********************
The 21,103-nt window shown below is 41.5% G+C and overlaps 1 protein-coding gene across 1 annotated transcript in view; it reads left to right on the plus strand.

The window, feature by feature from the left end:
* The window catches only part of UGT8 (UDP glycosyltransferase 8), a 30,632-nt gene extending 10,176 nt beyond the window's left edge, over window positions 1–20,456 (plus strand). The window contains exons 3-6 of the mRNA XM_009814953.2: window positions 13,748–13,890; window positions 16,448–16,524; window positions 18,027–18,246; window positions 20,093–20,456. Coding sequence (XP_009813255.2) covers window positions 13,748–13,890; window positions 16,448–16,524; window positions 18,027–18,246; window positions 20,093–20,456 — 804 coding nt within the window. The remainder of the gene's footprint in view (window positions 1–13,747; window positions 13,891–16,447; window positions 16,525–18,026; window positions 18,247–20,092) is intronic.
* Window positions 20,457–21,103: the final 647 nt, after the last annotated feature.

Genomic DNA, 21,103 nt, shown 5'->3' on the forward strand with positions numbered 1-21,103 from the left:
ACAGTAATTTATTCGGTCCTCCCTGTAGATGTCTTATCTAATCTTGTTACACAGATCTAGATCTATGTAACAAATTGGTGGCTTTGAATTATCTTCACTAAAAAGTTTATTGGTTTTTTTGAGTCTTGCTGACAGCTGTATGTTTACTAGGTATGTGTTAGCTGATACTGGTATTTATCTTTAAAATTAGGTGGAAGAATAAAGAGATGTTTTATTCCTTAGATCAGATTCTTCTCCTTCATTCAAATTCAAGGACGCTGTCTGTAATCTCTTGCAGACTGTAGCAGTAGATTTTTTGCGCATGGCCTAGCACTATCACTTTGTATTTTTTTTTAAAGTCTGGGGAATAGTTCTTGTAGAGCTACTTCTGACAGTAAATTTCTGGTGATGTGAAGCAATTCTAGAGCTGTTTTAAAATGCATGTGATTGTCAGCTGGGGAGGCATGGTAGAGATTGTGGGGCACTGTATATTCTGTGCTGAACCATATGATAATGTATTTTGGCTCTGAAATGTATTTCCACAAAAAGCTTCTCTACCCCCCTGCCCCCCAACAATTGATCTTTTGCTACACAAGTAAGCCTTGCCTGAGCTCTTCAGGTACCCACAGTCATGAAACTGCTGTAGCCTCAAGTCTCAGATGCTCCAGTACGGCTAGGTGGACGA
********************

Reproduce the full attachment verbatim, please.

The 21,103-nt window shown below is 41.5% G+C and overlaps 1 protein-coding gene across 1 annotated transcript in view; it reads left to right on the plus strand.

The window, feature by feature from the left end:
* The window catches only part of UGT8 (UDP glycosyltransferase 8), a 30,632-nt gene extending 10,176 nt beyond the window's left edge, over window positions 1–20,456 (plus strand). The window contains exons 3-6 of the mRNA XM_009814953.2: window positions 13,748–13,890; window positions 16,448–16,524; window positions 18,027–18,246; window positions 20,093–20,456. Coding sequence (XP_009813255.2) covers window positions 13,748–13,890; window positions 16,448–16,524; window positions 18,027–18,246; window positions 20,093–20,456 — 804 coding nt within the window. The remainder of the gene's footprint in view (window positions 1–13,747; window positions 13,891–16,447; window positions 16,525–18,026; window positions 18,247–20,092) is intronic.
* Window positions 20,457–21,103: the final 647 nt, after the last annotated feature.

Genomic DNA, 21,103 nt, shown 5'->3' on the forward strand with positions numbered 1-21,103 from the left:
ACAGTAATTTATTCGGTCCTCCCTGTAGATGTCTTATCTAATCTTGTTACACAGATCTAGATCTATGTAACAAATTGGTGGCTTTGAATTATCTTCACTAAAAAGTTTATTGGTTTTTTTGAGTCTTGCTGACAGCTGTATGTTTACTAGGTATGTGTTAGCTGATACTGGTATTTATCTTTAAAATTAGGTGGAAGAATAAAGAGATGTTTTATTCCTTAGATCAGATTCTTCTCCTTCATTCAAATTCAAGGACGCTGTCTGTAATCTCTTGCAGACTGTAGCAGTAGATTTTTTGCGCATGGCCTAGCACTATCACTTTGTATTTTTTTTTAAAGTCTGGGGAATAGTTCTTGTAGAGCTACTTCTGACAGTAAATTTCTGGTGATGTGAAGCAATTCTAGAGCTGTTTTAAAATGCATGTGATTGTCAGCTGGGGAGGCATGGTAGAGATTGTGGGGCACTGTATATTCTGTGCTGAACCATATGATAATGTATTTTGGCTCTGAAATGTATTTCCACAAAAAGCTTCTCTACCCCCCTGCCCCCCAACAATTGATCTTTTGCTACACAAGTAAGCCTTGCCTGAGCTCTTCAGGTACCCACAGTCATGAAACTGCTGTAGCCTCAAGTCTCAGATGCTCCAGTACGGCTAGGTGGACGA